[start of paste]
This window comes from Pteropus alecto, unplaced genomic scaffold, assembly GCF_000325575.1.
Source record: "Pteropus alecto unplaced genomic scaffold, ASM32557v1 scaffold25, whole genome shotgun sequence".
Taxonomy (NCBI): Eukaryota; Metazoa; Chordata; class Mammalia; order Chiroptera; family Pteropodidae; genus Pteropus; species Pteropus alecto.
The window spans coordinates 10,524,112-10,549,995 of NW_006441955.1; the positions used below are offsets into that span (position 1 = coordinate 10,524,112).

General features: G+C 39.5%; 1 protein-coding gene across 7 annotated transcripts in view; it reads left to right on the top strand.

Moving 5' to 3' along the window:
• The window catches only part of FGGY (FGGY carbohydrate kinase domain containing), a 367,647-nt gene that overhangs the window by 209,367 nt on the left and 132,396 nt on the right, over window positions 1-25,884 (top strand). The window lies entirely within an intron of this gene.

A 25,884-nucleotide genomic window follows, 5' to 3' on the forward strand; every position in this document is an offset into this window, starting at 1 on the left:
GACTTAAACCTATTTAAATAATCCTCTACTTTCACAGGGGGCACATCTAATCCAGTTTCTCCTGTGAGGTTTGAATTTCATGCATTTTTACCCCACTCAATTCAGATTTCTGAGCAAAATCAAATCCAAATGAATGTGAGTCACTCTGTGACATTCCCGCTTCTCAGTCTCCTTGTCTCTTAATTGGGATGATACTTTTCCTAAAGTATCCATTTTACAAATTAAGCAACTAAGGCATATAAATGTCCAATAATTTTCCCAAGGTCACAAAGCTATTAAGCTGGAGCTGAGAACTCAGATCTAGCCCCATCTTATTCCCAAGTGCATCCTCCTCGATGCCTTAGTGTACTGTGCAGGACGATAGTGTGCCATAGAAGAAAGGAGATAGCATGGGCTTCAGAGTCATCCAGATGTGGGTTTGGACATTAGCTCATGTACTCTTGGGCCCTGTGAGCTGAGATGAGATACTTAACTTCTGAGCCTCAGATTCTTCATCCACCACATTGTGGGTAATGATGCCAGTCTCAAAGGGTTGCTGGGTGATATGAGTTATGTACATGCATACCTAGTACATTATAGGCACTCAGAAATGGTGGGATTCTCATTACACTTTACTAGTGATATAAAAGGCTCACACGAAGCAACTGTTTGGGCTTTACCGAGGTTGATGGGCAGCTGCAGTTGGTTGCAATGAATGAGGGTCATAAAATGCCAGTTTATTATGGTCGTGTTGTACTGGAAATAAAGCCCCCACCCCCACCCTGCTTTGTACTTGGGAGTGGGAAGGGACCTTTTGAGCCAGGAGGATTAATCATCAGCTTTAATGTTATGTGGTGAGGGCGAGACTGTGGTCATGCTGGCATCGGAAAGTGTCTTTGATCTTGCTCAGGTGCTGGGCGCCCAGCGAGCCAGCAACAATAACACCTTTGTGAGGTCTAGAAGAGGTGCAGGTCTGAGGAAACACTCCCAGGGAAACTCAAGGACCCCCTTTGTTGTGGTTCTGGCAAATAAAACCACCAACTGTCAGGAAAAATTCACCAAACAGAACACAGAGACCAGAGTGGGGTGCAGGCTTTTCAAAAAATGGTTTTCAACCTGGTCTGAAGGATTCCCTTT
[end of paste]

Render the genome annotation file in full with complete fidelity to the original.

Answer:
This window comes from Pteropus alecto, unplaced genomic scaffold, assembly GCF_000325575.1.
Source record: "Pteropus alecto unplaced genomic scaffold, ASM32557v1 scaffold25, whole genome shotgun sequence".
Taxonomy (NCBI): Eukaryota; Metazoa; Chordata; class Mammalia; order Chiroptera; family Pteropodidae; genus Pteropus; species Pteropus alecto.
The window spans coordinates 10,524,112-10,549,995 of NW_006441955.1; the positions used below are offsets into that span (position 1 = coordinate 10,524,112).

General features: G+C 39.5%; 1 protein-coding gene across 7 annotated transcripts in view; it reads left to right on the top strand.

Moving 5' to 3' along the window:
• The window catches only part of FGGY (FGGY carbohydrate kinase domain containing), a 367,647-nt gene that overhangs the window by 209,367 nt on the left and 132,396 nt on the right, over window positions 1-25,884 (top strand). The window lies entirely within an intron of this gene.

A 25,884-nucleotide genomic window follows, 5' to 3' on the forward strand; every position in this document is an offset into this window, starting at 1 on the left:
GACTTAAACCTATTTAAATAATCCTCTACTTTCACAGGGGGCACATCTAATCCAGTTTCTCCTGTGAGGTTTGAATTTCATGCATTTTTACCCCACTCAATTCAGATTTCTGAGCAAAATCAAATCCAAATGAATGTGAGTCACTCTGTGACATTCCCGCTTCTCAGTCTCCTTGTCTCTTAATTGGGATGATACTTTTCCTAAAGTATCCATTTTACAAATTAAGCAACTAAGGCATATAAATGTCCAATAATTTTCCCAAGGTCACAAAGCTATTAAGCTGGAGCTGAGAACTCAGATCTAGCCCCATCTTATTCCCAAGTGCATCCTCCTCGATGCCTTAGTGTACTGTGCAGGACGATAGTGTGCCATAGAAGAAAGGAGATAGCATGGGCTTCAGAGTCATCCAGATGTGGGTTTGGACATTAGCTCATGTACTCTTGGGCCCTGTGAGCTGAGATGAGATACTTAACTTCTGAGCCTCAGATTCTTCATCCACCACATTGTGGGTAATGATGCCAGTCTCAAAGGGTTGCTGGGTGATATGAGTTATGTACATGCATACCTAGTACATTATAGGCACTCAGAAATGGTGGGATTCTCATTACACTTTACTAGTGATATAAAAGGCTCACACGAAGCAACTGTTTGGGCTTTACCGAGGTTGATGGGCAGCTGCAGTTGGTTGCAATGAATGAGGGTCATAAAATGCCAGTTTATTATGGTCGTGTTGTACTGGAAATAAAGCCCCCACCCCCACCCTGCTTTGTACTTGGGAGTGGGAAGGGACCTTTTGAGCCAGGAGGATTAATCATCAGCTTTAATGTTATGTGGTGAGGGCGAGACTGTGGTCATGCTGGCATCGGAAAGTGTCTTTGATCTTGCTCAGGTGCTGGGCGCCCAGCGAGCCAGCAACAATAACACCTTTGTGAGGTCTAGAAGAGGTGCAGGTCTGAGGAAACACTCCCAGGGAAACTCAAGGACCCCCTTTGTTGTGGTTCTGGCAAATAAAACCACCAACTGTCAGGAAAAATTCACCAAACAGAACACAGAGACCAGAGTGGGGTGCAGGCTTTTCAAAAAATGGTTTTCAACCTGGTCTGAAGGATTCCCTTT